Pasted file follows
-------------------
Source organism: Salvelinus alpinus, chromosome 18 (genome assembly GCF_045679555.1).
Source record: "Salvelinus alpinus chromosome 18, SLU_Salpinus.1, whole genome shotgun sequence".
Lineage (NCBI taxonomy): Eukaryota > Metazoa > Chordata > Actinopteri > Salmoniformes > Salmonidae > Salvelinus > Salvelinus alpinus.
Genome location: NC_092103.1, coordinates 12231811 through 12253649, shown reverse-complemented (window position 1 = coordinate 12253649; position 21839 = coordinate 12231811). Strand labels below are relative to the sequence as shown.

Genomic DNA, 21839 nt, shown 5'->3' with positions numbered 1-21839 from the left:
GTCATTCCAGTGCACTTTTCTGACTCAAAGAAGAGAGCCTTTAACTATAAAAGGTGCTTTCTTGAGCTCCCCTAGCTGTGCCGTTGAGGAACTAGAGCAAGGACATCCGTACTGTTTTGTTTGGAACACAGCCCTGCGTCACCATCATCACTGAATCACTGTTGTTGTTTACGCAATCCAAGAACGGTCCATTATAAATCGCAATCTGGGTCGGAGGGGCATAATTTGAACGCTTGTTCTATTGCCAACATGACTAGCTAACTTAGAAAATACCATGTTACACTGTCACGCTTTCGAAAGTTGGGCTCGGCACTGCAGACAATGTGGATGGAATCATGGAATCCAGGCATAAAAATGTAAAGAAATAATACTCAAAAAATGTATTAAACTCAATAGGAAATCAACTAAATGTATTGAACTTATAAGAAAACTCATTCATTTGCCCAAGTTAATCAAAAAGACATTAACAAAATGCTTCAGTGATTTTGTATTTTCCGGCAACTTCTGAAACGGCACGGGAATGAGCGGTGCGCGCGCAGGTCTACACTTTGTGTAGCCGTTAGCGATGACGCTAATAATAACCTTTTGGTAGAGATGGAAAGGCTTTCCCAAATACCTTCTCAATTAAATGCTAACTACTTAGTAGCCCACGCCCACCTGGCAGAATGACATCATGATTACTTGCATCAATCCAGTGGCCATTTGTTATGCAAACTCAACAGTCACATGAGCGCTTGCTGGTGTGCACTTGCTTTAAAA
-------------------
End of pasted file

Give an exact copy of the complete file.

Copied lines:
Source organism: Salvelinus alpinus, chromosome 18 (genome assembly GCF_045679555.1).
Source record: "Salvelinus alpinus chromosome 18, SLU_Salpinus.1, whole genome shotgun sequence".
Lineage (NCBI taxonomy): Eukaryota > Metazoa > Chordata > Actinopteri > Salmoniformes > Salmonidae > Salvelinus > Salvelinus alpinus.
Genome location: NC_092103.1, coordinates 12231811 through 12253649, shown reverse-complemented (window position 1 = coordinate 12253649; position 21839 = coordinate 12231811). Strand labels below are relative to the sequence as shown.

Genomic DNA, 21839 nt, shown 5'->3' with positions numbered 1-21839 from the left:
GTCATTCCAGTGCACTTTTCTGACTCAAAGAAGAGAGCCTTTAACTATAAAAGGTGCTTTCTTGAGCTCCCCTAGCTGTGCCGTTGAGGAACTAGAGCAAGGACATCCGTACTGTTTTGTTTGGAACACAGCCCTGCGTCACCATCATCACTGAATCACTGTTGTTGTTTACGCAATCCAAGAACGGTCCATTATAAATCGCAATCTGGGTCGGAGGGGCATAATTTGAACGCTTGTTCTATTGCCAACATGACTAGCTAACTTAGAAAATACCATGTTACACTGTCACGCTTTCGAAAGTTGGGCTCGGCACTGCAGACAATGTGGATGGAATCATGGAATCCAGGCATAAAAATGTAAAGAAATAATACTCAAAAAATGTATTAAACTCAATAGGAAATCAACTAAATGTATTGAACTTATAAGAAAACTCATTCATTTGCCCAAGTTAATCAAAAAGACATTAACAAAATGCTTCAGTGATTTTGTATTTTCCGGCAACTTCTGAAACGGCACGGGAATGAGCGGTGCGCGCGCAGGTCTACACTTTGTGTAGCCGTTAGCGATGACGCTAATAATAACCTTTTGGTAGAGATGGAAAGGCTTTCCCAAATACCTTCTCAATTAAATGCTAACTACTTAGTAGCCCACGCCCACCTGGCAGAATGACATCATGATTACTTGCATCAATCCAGTGGCCATTTGTTATGCAAACTCAACAGTCACATGAGCGCTTGCTGGTGTGCACTTGCTTTAAAA